Christian missionaries have been imprisoned by the Pathet Lao. Communist persecution of Christians was especially harsh between 1975 and 1978. Restrictions eased afterward, but churches and Christians are still watched and targeted. Buddhism has regained much of its old influence, but is heavily syncretised with animism. Persecution tends to happen in cycles and is expressed on a local or regional level as much as on a national scale. In all cases, though, it can be intense and ruthless towards the Church. Missionaries are forbidden.
In early 2010, 48 Christians were forced from their homes in Katin village, Saravan province. Officials confiscated personal belongings and later destroyed six homes. When the Christians refused to renounce their faith, they were forced to walk six kilometers outside their village and were left by the side of the road. In December 2010, officials and residents of Katin destroyed rice paddies farmed by 11 Christian families previously living in the village. The destruction followed the expulsion of another seven. In January 2011, 11 Christians were arrested at gunpoint, and three house church leaders were charged for “holding a secret meeting,” a political offence punishable by law.
Christians Killed and Pastors Tortured for 'Spreading Christian Religion'
In May 2011, the World Evangelical Alliance reported: “Several Christians were recently attacked and killed in Xiengkhouang Province, Laos, underscoring the intense repression and abuse facing followers of Christ in the nation. On April 15, troops from the Lao People’s Army caught a group of Christians belonging to the Hmong community, an ethnic minority. All of the believers’ Bibles were confiscated. The troops shot and killed four of the women after repeatedly raping two of them. Their husbands and children were beaten, tied up and forced to witness the gruesome killings. At last report, the whereabouts of the surviving believers were unknown. Around last Christmas, authorities in Khammouan Province reportedly unlawfully detained 11 church leaders. Seven Christian families were also reportedly expelled by officials in Katin village, Salvan Province, earlier this year. [Source: World Evangelical Alliance, May 5, 2011]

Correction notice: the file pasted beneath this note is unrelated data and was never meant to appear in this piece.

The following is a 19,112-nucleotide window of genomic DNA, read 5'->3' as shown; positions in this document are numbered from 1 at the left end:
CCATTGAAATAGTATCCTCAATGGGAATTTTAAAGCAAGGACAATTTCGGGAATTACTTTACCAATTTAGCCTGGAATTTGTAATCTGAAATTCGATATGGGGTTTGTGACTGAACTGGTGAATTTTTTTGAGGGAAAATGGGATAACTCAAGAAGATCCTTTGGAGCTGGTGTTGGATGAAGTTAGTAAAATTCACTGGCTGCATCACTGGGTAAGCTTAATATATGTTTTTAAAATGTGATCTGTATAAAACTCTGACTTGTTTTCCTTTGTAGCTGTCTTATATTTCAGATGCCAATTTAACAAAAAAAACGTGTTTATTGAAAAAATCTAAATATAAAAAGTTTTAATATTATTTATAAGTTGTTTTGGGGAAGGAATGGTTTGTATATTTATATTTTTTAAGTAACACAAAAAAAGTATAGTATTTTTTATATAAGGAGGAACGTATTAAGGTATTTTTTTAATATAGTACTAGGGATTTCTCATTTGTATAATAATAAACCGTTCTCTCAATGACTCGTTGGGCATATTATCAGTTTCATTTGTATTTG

In April 2013, Christian Today reported: “Three Christian pastors in Lao have been released from prison after being arrested on 5 February on charges of "spreading the Christian religion". Pastors Bounma, Somkaew and Bounmee were arrested on 5 February 2013 by the Phin District police in Savannakhet province after a police officer saw them copying and watching a DVD about the 'End Times' in a copy shop in Phin District market. Christian Solidarity Worldwide (CSW) confirmed that all three pastors have returned to their homes. They were arrested despite insisting the three copies were for their own use. While one pastor and the shop owner were released soon after their arrest, the two other pastors were detained at Phin district prison. [Source: Christian Today, April 23, 2013 |:|]
“CSW received reports that they were being held in a high security section of the prison where prisoners' legs are chained together and inmates are not allowed to leave the room. Pastor Bounma was reportedly kicked and beaten severely by the arresting police lieutenant whilst in detention in an attempt to force him to confess. |:|
“CSW's Advocacy Director Andrew Johnston said he was "deeply concerned" about the false allegations against the men and about the use of torture to extract a confession. "We urge the Lao authorities to protect the right to freedom of thought, conscience and religion, and to ensure that detainees are not subject to torture or to cruel, inhuman or degrading treatment or punishment, in line with the Lao government's obligations under the International Covenant on Civil and Political Rights," he said. |:|
Text Sources: International Religious Freedom, East Asia and Pacific, Laos; U.S. State Department, Bureau of Democracy, Human Rights, and Labor; October 26, 2009 state.gov/international-religious-freedom-reports New York Times, Washington Post, Los Angeles Times, Times of London, Lonely Planet Guides, Library of Congress, Laos-Guide-999.com, Compton’s Encyclopedia, The Guardian, National Geographic, Smithsonian magazine, The New Yorker, Time, Newsweek, Reuters, AP, AFP, Wall Street Journal, The Atlantic Monthly, The Economist, Global Viewpoint (Christian Science Monitor), Foreign Policy, Wikipedia, BBC, CNN, NBC News, Fox News and various books and other publications.